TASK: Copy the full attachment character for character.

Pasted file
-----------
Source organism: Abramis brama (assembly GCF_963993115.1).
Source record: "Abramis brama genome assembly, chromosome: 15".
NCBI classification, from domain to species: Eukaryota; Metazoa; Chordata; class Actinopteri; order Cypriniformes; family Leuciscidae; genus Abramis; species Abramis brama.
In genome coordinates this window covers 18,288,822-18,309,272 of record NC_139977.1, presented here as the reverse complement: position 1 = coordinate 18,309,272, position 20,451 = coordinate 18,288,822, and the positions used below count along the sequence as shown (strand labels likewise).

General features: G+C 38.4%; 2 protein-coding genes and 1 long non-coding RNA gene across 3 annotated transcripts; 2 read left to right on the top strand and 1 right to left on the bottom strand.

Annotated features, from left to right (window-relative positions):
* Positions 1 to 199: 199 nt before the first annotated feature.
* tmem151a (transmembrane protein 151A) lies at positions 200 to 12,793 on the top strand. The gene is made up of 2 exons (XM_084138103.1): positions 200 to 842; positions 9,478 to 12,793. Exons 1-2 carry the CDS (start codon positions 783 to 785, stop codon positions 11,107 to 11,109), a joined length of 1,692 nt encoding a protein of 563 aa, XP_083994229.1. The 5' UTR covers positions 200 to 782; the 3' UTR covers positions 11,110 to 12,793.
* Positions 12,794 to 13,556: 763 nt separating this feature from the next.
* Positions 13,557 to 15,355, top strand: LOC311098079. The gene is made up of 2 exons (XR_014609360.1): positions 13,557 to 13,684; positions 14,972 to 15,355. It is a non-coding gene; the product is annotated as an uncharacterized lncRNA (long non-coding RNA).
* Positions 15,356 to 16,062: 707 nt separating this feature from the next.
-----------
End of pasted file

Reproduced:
Source organism: Abramis brama (assembly GCF_963993115.1).
Source record: "Abramis brama genome assembly, chromosome: 15".
NCBI classification, from domain to species: Eukaryota; Metazoa; Chordata; class Actinopteri; order Cypriniformes; family Leuciscidae; genus Abramis; species Abramis brama.
In genome coordinates this window covers 18,288,822-18,309,272 of record NC_139977.1, presented here as the reverse complement: position 1 = coordinate 18,309,272, position 20,451 = coordinate 18,288,822, and the positions used below count along the sequence as shown (strand labels likewise).

General features: G+C 38.4%; 2 protein-coding genes and 1 long non-coding RNA gene across 3 annotated transcripts; 2 read left to right on the top strand and 1 right to left on the bottom strand.

Annotated features, from left to right (window-relative positions):
* Positions 1 to 199: 199 nt before the first annotated feature.
* tmem151a (transmembrane protein 151A) lies at positions 200 to 12,793 on the top strand. The gene is made up of 2 exons (XM_084138103.1): positions 200 to 842; positions 9,478 to 12,793. Exons 1-2 carry the CDS (start codon positions 783 to 785, stop codon positions 11,107 to 11,109), a joined length of 1,692 nt encoding a protein of 563 aa, XP_083994229.1. The 5' UTR covers positions 200 to 782; the 3' UTR covers positions 11,110 to 12,793.
* Positions 12,794 to 13,556: 763 nt separating this feature from the next.
* Positions 13,557 to 15,355, top strand: LOC311098079. The gene is made up of 2 exons (XR_014609360.1): positions 13,557 to 13,684; positions 14,972 to 15,355. It is a non-coding gene; the product is annotated as an uncharacterized lncRNA (long non-coding RNA).
* Positions 15,356 to 16,062: 707 nt separating this feature from the next.